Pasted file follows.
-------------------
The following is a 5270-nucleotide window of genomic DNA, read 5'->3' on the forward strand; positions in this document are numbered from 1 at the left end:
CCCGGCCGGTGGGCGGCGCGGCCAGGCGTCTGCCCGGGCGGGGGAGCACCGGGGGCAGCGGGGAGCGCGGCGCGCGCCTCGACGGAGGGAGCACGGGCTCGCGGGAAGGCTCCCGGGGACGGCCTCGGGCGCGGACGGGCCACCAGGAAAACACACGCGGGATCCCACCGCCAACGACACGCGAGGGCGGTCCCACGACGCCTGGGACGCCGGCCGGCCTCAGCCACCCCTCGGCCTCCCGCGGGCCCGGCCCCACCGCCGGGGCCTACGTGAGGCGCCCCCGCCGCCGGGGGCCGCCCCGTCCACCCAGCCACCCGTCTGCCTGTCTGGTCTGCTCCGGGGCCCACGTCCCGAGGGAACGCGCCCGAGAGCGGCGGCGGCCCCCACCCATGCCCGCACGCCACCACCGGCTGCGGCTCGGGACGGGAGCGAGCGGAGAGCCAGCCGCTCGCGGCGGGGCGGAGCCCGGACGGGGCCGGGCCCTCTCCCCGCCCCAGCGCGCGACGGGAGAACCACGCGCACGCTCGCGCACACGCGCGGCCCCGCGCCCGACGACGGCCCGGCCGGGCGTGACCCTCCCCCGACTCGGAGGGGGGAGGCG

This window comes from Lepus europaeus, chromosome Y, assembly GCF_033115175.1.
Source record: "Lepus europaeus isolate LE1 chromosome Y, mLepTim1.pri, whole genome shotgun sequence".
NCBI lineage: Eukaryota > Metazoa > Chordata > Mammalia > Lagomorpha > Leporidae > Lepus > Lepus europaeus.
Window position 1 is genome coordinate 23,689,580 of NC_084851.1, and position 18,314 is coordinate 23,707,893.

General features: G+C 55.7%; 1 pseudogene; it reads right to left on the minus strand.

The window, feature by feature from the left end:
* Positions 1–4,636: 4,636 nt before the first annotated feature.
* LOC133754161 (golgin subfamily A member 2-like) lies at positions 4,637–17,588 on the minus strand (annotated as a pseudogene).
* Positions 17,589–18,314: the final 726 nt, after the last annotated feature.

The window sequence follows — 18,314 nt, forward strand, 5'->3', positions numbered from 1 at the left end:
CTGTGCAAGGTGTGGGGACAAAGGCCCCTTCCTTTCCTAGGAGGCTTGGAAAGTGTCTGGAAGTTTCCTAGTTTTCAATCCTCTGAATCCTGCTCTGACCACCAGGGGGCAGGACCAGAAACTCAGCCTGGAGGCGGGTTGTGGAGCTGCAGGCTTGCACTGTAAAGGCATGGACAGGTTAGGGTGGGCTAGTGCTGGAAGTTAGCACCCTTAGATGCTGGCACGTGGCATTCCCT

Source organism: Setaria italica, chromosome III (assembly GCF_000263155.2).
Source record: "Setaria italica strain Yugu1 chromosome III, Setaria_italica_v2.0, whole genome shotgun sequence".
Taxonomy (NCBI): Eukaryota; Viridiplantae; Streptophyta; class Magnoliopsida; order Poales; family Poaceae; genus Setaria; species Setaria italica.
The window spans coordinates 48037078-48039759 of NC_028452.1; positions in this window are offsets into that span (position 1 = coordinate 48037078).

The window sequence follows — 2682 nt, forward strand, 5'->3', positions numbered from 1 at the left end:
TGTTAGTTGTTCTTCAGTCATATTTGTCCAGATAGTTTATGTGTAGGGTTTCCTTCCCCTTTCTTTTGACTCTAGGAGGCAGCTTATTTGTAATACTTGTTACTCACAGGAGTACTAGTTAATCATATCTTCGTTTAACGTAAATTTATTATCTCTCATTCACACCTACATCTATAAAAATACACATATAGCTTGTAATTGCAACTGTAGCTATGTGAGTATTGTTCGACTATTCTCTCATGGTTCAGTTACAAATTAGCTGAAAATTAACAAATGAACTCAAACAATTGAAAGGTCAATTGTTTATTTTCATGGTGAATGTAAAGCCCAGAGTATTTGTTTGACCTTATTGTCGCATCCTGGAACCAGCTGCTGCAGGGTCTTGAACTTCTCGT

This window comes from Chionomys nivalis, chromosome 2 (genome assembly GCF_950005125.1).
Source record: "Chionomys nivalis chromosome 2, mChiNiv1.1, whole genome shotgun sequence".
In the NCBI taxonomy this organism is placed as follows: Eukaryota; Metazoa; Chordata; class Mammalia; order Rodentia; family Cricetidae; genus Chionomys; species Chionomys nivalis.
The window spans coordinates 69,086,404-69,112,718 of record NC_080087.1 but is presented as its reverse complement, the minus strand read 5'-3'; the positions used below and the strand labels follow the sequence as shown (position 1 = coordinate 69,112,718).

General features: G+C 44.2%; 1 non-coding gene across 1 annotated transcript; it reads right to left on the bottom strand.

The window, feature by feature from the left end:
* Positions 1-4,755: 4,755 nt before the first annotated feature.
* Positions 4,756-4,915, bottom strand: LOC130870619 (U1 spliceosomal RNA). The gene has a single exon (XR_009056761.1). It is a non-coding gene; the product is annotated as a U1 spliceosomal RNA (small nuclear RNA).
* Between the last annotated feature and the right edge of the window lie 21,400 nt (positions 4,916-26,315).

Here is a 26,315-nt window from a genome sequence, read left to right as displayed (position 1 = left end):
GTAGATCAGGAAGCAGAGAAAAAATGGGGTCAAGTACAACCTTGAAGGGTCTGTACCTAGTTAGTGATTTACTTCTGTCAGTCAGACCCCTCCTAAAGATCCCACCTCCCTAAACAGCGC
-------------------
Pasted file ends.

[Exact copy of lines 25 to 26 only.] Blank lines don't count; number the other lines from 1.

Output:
The window, feature by feature from the left end:
* Positions 1-4,755: 4,755 nt before the first annotated feature.